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I have an ubuntu server running samba. I have joined to an Active Directory domain and can log in using windows username/passwords. I created a group and gave them ownership ...
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  1. #1
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    Why do I have to run chmod 777


    I have an ubuntu server running samba. I have joined to an Active Directory domain and can log in using windows username/passwords. I created a group and gave them ownership to all files in a shared folder (via samba) the files have the equivalent of permissions 770. I have added my windows' username to the group. So far everything is cool. I can read and write to the folder. But ... I can not overwrite files.

    I changed the other group to have write permissions on one of the files to test it (using the command chmod 777) and suddenly I have the ability to overwrite the file.

    I don't understand why the other group needs to have write permissions. Shouldn't my user have the ability to overwrite based on being a member of the owning group?

    Thanks for the help!
    Trevor

  2. #2
    Linux Engineer hazel's Avatar
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    Quote Originally Posted by dumbLuck View Post
    I changed the other group to have write permissions on one of the files to test it (using the command chmod 777) and suddenly I have the ability to overwrite the file.

    I don't understand why the other group needs to have write permissions. Shouldn't my user have the ability to overwrite based on being a member of the owning group?
    Yes, it should. This looks to me as if you have not successfully added yourself to the group. You think you have but the system sees you as one of the others. Have you checked in /etc/group to see if you are really in there?
    "I'm just a little old lady; don't try to dazzle me with jargon!"

  3. #3
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    Quote Originally Posted by hazel View Post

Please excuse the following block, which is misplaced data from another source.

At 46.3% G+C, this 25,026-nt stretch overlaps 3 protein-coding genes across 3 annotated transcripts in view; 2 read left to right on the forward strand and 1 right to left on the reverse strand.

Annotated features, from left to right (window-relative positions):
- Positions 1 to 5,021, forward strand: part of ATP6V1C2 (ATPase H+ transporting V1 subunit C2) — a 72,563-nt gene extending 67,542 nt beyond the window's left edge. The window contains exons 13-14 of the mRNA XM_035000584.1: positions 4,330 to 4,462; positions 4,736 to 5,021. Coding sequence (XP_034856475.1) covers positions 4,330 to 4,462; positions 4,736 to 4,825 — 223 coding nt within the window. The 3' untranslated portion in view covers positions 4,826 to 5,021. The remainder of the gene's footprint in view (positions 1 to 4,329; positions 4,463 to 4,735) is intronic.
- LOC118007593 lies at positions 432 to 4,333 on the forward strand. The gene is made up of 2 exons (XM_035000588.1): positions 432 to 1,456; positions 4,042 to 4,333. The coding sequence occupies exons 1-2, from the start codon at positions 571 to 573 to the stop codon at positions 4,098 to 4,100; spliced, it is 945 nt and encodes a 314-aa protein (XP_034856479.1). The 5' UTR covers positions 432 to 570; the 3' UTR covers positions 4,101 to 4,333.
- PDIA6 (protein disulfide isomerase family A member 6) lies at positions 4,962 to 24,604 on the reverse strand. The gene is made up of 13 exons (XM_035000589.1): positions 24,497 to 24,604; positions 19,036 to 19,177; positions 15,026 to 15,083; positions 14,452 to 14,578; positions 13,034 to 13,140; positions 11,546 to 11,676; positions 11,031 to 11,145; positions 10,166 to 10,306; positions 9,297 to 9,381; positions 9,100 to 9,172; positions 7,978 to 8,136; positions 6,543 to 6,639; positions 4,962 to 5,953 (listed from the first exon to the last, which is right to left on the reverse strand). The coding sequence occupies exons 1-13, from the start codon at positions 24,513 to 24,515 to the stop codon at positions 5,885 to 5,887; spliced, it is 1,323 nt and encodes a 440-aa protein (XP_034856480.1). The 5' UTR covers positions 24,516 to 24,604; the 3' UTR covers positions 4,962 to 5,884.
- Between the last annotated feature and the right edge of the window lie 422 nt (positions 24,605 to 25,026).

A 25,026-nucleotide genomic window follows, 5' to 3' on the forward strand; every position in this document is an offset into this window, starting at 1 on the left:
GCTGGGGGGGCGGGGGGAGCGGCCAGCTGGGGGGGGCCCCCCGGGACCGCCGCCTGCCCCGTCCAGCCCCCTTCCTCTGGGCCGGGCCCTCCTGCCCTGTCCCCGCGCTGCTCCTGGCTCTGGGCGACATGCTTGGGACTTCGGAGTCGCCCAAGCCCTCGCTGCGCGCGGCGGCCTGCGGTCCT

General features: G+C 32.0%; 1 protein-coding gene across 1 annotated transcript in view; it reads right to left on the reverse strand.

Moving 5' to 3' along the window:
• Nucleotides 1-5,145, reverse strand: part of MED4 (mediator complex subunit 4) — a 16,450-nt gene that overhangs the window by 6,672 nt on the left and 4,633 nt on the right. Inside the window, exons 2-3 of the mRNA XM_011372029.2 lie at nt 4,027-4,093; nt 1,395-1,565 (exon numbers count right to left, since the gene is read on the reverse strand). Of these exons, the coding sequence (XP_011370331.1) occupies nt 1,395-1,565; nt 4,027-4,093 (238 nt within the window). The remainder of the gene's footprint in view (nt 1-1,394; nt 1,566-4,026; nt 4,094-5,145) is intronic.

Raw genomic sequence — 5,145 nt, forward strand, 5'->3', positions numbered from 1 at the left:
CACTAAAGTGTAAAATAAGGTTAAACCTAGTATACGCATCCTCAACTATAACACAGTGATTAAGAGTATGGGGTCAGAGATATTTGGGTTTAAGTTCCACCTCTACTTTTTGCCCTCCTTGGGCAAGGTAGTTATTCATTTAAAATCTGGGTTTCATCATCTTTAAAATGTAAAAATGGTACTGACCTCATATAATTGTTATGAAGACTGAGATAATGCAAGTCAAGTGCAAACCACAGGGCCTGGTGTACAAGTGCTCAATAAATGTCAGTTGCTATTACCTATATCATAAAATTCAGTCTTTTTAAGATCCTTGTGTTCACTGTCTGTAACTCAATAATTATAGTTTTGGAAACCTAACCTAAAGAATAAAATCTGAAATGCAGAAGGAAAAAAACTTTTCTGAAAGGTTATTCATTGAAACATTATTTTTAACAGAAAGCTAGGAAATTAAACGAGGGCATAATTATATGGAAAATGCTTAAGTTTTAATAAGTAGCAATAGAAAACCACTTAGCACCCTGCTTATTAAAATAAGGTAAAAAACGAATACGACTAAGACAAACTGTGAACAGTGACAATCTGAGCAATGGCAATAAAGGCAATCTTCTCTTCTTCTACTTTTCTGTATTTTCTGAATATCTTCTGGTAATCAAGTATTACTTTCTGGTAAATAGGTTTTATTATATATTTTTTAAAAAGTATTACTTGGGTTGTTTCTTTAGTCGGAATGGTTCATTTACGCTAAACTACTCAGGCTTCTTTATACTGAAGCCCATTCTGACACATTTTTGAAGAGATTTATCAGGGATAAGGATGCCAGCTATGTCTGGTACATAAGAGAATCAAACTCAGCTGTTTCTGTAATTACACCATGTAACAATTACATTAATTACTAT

Yes, it should. This looks to me as if you have not successfully added yourself to the group. You think you have but the system sees you as one of the others. Have you checked in /etc/group to see if you are really in there?
    Thanks for the reply!

    I have checked and I am listed in there. Here is what it shows:

    Code:
    webwork:x:1001:DOMAIN+user

  4. #4
    Linux Engineer jledhead's Avatar
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    maybe thats the problem. if when logged in as a domain user, from a command prompt type
    Code:
    whoami
    does it say DOMAIN+username, or does it just say username?

    when I add AD users to a linux group (like sudo) I usually just use the username and not domain+username. but I only log in with a username and my domain is set as the default domain so I don't have to enter that.

  5. #5
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    Thanks for the reply!

    When I log in and run whoami, it shows just the username. I have tried adding just the username to the appropriate group using:
    Code:
    useradd -G webwork myusername
    and I get an error saying "useradd: user myusername exists"

    I then manually edited the group file and added myusername to the group. But I still cannot overwrite any files unless I give the other group write permissions.

  6. #6
    Linux Engineer jledhead's Avatar
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    have you checked the permissions of the file in question?
    Code:
    ls -l
    probably should say

    Code:
    webwork webwork
    as the owner and group

  7. #7
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    Thanks for the reply. Running ls -l I see the owner as a user and the owning group as webwork.

    Thanks,
    Trevor

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